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GCD Comics Timeline
His fiction was published by AC Comics, DC Comics, Archie, and others in the 1980s. More recently he has written for Bongo.
He has also published articles and interviews in a variety of comics-related magazines and books.
He co-edited “Al Williamson: Hidden Lands” (Dark Horse, 2004) and wrote the biography and much of the commentary.
He wrote the commentary in “Lost Art of Matt Baker 1: Canteen Kate” (Picture This Press, 2013).
In the GCD — http://ow.ly/YY6N304mXlV
(Bill Sienkiewicz created the cover of “Moon Knight” #31, May 1983, with a short story by Ringgenberg)
In 1986, he was named the winning inker of the “Marvel Comics Try-Out Book” and began a career as an inker. His earliest professional work was at AC Comics, Eclipse, First, Malibu, and other publishers.
His earliest DC Comics project was inking Grant Morrison’s “Animal Man” series over pencils by Charles Truog for its first two dozen issues (1988–1990).
Aside from some work for Marvel and for the UK series “2000 A.D. Showcase” in the early 1990s, Hazelwood has worked at DC since then.
He has inked the first 50 issues of “Superboy” (1994–1998) and all of John Byrne’s “Doom Patrol” (2004–2006), among many other stories.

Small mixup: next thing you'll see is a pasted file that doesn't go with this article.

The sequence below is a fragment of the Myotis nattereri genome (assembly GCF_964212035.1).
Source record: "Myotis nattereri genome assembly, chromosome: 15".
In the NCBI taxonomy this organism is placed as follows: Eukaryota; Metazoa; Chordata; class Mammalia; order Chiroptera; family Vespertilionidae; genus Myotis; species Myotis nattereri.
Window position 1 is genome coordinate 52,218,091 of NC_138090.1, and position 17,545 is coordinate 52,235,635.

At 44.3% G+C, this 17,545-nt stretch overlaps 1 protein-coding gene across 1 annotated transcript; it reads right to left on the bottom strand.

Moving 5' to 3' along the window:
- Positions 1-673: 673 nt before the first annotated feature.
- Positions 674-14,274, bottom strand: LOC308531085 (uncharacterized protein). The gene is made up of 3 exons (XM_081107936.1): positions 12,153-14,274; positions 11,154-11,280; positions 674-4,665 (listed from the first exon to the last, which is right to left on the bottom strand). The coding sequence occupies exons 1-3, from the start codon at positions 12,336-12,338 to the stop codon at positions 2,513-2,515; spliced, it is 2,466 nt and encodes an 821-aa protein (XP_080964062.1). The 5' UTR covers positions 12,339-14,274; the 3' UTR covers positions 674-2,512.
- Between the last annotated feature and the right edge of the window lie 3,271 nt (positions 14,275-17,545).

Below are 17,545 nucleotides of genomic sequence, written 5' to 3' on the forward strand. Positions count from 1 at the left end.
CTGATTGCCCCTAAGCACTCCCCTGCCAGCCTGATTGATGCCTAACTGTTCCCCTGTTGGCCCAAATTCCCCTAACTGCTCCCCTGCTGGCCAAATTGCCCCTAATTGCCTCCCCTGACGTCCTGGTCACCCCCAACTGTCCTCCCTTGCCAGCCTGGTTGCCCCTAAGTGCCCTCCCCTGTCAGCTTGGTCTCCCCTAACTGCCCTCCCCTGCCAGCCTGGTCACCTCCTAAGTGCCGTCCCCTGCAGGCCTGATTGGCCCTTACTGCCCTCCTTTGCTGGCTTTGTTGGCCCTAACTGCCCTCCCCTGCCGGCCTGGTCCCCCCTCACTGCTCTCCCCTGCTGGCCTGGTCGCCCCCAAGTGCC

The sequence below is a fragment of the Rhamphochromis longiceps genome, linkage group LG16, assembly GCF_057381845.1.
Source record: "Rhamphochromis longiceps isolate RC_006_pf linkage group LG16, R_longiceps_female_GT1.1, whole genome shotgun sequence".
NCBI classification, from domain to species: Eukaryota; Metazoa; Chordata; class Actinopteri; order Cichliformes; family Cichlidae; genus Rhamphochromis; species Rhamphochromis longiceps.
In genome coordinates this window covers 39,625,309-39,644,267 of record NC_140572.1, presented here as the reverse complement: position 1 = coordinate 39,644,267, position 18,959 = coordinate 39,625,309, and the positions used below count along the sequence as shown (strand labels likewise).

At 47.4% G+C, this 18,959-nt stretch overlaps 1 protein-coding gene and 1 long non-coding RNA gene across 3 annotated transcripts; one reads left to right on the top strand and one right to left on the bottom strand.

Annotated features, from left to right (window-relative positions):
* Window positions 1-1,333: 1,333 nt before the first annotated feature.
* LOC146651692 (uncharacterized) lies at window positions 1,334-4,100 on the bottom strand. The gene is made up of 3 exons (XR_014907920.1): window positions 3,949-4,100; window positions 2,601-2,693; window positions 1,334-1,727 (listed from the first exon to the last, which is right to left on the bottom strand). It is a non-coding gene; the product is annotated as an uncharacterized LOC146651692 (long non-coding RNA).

At Wikipedia — https://en.wikipedia.org/wiki/Doug_Hazlewood
In the GCD — http://ow.ly/cFHI304mUNs
(Nicola Scott penciled and Hazlewood inked the cover of “Teen Titans” #100, Late October 2011)
His best-known work may be the satiric Marvel character ‘Howard the Duck’ (1973), co-created with artist Val Mayerik.
Other works include “Man-Thing” (1972–1975, 1988–1989), “Daredevil” (1973–1975), ‘Son of Satan’ in “Marvel Spotlight” (1974–1975), “The Defenders” (1975–1976), ‘Guardians of the Galaxy’ in “Marvel Presents” (1976), and in collaboration with Mary Skrenes, “Omega the Unknown” (1976–1977).
At the time of his death, he was writing “Countdown to Mystery: Doctor Fate” for DC Comics, having briefly worked with a version of the character in 1983.
Gerber won three Eagle Awards in 1977 for ‘Howard the Duck’. He received an Inkpot Award at San Diego in 1978. In 2010, he was posthumously inducted into the Will Eisner Comic Book Hall of Fame.
At Wikipedia — https://en.wikipedia.org/wiki/Steve_Gerber
In the GCD — http://ow.ly/naiL304mQvN
(Gil Kane and Ernie Chan created the cover of “Fear” #19, December 1973, where Gerber and Mayerik introduced Howard the Duck)
That year, the creator of the popular strip ‘The Gumps’ died and Edson took it over — he wrote and drew the strip for the next 24 years.